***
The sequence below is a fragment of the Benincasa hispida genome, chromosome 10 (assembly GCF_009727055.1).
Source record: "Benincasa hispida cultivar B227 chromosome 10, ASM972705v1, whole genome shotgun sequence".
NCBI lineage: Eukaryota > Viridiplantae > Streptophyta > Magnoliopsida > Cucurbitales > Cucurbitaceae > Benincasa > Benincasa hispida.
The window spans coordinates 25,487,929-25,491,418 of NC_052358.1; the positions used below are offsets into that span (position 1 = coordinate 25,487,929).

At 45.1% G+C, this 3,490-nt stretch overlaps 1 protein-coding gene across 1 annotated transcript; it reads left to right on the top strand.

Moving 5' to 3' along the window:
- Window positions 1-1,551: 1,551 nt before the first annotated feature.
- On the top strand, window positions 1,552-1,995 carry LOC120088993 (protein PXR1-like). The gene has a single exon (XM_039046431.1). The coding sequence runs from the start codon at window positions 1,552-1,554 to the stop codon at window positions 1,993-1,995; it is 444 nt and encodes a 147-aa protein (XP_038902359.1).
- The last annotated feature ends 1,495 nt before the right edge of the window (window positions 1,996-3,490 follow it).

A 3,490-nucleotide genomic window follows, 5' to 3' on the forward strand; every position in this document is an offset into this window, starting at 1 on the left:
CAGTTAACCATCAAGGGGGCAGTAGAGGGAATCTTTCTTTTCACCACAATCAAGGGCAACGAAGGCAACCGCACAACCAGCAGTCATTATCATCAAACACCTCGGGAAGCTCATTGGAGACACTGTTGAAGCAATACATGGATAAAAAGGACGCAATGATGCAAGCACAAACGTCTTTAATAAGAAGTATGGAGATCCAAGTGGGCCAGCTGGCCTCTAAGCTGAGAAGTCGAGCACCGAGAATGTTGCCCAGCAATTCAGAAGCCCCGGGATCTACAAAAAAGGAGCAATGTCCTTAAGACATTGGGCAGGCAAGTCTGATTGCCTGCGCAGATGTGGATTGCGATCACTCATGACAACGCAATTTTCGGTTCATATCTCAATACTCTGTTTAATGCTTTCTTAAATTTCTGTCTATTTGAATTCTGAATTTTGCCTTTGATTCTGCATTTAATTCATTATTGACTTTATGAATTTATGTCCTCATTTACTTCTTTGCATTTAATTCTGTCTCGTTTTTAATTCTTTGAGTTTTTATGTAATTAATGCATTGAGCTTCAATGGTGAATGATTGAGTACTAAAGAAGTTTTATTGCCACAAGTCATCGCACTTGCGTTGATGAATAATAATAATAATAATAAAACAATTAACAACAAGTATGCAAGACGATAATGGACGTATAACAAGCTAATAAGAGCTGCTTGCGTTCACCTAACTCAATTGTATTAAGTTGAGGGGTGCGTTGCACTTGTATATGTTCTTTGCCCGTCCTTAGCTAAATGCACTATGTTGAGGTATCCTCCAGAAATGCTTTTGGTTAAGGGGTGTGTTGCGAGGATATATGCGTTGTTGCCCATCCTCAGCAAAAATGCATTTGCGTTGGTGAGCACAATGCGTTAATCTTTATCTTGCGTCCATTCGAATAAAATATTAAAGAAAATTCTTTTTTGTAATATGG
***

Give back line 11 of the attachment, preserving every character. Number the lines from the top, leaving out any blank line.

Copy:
CAGTTAACCATCAAGGGGGCAGTAGAGGGAATCTTTCTTTTCACCACAATCAAGGGCAACGAAGGCAACCGCACAACCAGCAGTCATTATCATCAAACACCTCGGGAAGCTCATTGGAGACACTGTTGAAGCAATACATGGATAAAAAGGACGCAATGATGCAAGCACAAACGTCTTTAATAAGAAGTATGGAGATCCAAGTGGGCCAGCTGGCCTCTAAGCTGAGAAGTCGAGCACCGAGAATGTTGCCCAGCAATTCAGAAGCCCCGGGATCTACAAAAAAGGAGCAATGTCCTTAAGACATTGGGCAGGCAAGTCTGATTGCCTGCGCAGATGTGGATTGCGATCACTCATGACAACGCAATTTTCGGTTCATATCTCAATACTCTGTTTAATGCTTTCTTAAATTTCTGTCTATTTGAATTCTGAATTTTGCCTTTGATTCTGCATTTAATTCATTATTGACTTTATGAATTTATGTCCTCATTTACTTCTTTGCATTTAATTCTGTCTCGTTTTTAATTCTTTGAGTTTTTATGTAATTAATGCATTGAGCTTCAATGGTGAATGATTGAGTACTAAAGAAGTTTTATTGCCACAAGTCATCGCACTTGCGTTGATGAATAATAATAATAATAATAAAACAATTAACAACAAGTATGCAAGACGATAATGGACGTATAACAAGCTAATAAGAGCTGCTTGCGTTCACCTAACTCAATTGTATTAAGTTGAGGGGTGCGTTGCACTTGTATATGTTCTTTGCCCGTCCTTAGCTAAATGCACTATGTTGAGGTATCCTCCAGAAATGCTTTTGGTTAAGGGGTGTGTTGCGAGGATATATGCGTTGTTGCCCATCCTCAGCAAAAATGCATTTGCGTTGGTGAGCACAATGCGTTAATCTTTATCTTGCGTCCATTCGAATAAAATATTAAAGAAAATTCTTTTTTGTAATATGG